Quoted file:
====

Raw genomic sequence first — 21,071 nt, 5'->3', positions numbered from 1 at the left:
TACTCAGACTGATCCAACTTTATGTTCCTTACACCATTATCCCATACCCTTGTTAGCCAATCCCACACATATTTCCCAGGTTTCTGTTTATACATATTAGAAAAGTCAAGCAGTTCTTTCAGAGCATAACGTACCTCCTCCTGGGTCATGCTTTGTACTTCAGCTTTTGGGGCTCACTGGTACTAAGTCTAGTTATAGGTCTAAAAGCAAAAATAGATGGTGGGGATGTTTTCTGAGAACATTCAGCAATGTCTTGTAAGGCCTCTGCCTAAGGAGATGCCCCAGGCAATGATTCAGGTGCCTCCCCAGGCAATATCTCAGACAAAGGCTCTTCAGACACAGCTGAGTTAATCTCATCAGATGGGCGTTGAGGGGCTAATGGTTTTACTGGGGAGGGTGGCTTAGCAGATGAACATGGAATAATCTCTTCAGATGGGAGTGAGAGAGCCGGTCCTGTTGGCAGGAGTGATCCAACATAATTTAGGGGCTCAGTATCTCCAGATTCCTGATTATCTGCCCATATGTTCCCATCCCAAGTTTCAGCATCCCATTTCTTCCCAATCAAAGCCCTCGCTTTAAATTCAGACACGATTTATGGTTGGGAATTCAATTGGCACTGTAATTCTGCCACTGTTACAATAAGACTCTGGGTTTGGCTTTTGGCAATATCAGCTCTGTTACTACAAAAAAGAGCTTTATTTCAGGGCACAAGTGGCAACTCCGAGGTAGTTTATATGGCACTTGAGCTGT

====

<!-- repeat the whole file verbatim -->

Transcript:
Raw genomic sequence first — 21,071 nt, 5'->3', positions numbered from 1 at the left:
TACTCAGACTGATCCAACTTTATGTTCCTTACACCATTATCCCATACCCTTGTTAGCCAATCCCACACATATTTCCCAGGTTTCTGTTTATACATATTAGAAAAGTCAAGCAGTTCTTTCAGAGCATAACGTACCTCCTCCTGGGTCATGCTTTGTACTTCAGCTTTTGGGGCTCACTGGTACTAAGTCTAGTTATAGGTCTAAAAGCAAAAATAGATGGTGGGGATGTTTTCTGAGAACATTCAGCAATGTCTTGTAAGGCCTCTGCCTAAGGAGATGCCCCAGGCAATGATTCAGGTGCCTCCCCAGGCAATATCTCAGACAAAGGCTCTTCAGACACAGCTGAGTTAATCTCATCAGATGGGCGTTGAGGGGCTAATGGTTTTACTGGGGAGGGTGGCTTAGCAGATGAACATGGAATAATCTCTTCAGATGGGAGTGAGAGAGCCGGTCCTGTTGGCAGGAGTGATCCAACATAATTTAGGGGCTCAGTATCTCCAGATTCCTGATTATCTGCCCATATGTTCCCATCCCAAGTTTCAGCATCCCATTTCTTCCCAATCAAAGCCCTCGCTTTAAATTCAGACACGATTTATGGTTGGGAATTCAATTGGCACTGTAATTCTGCCACTGTTACAATAAGACTCTGGGTTTGGCTTTTGGCAATATCAGCTCTGTTACTACAAAAAAGAGCTTTATTTCAGGGCACAAGTGGCAACTCCGAGGTAGTTTATATGGCACTTGAGCTGT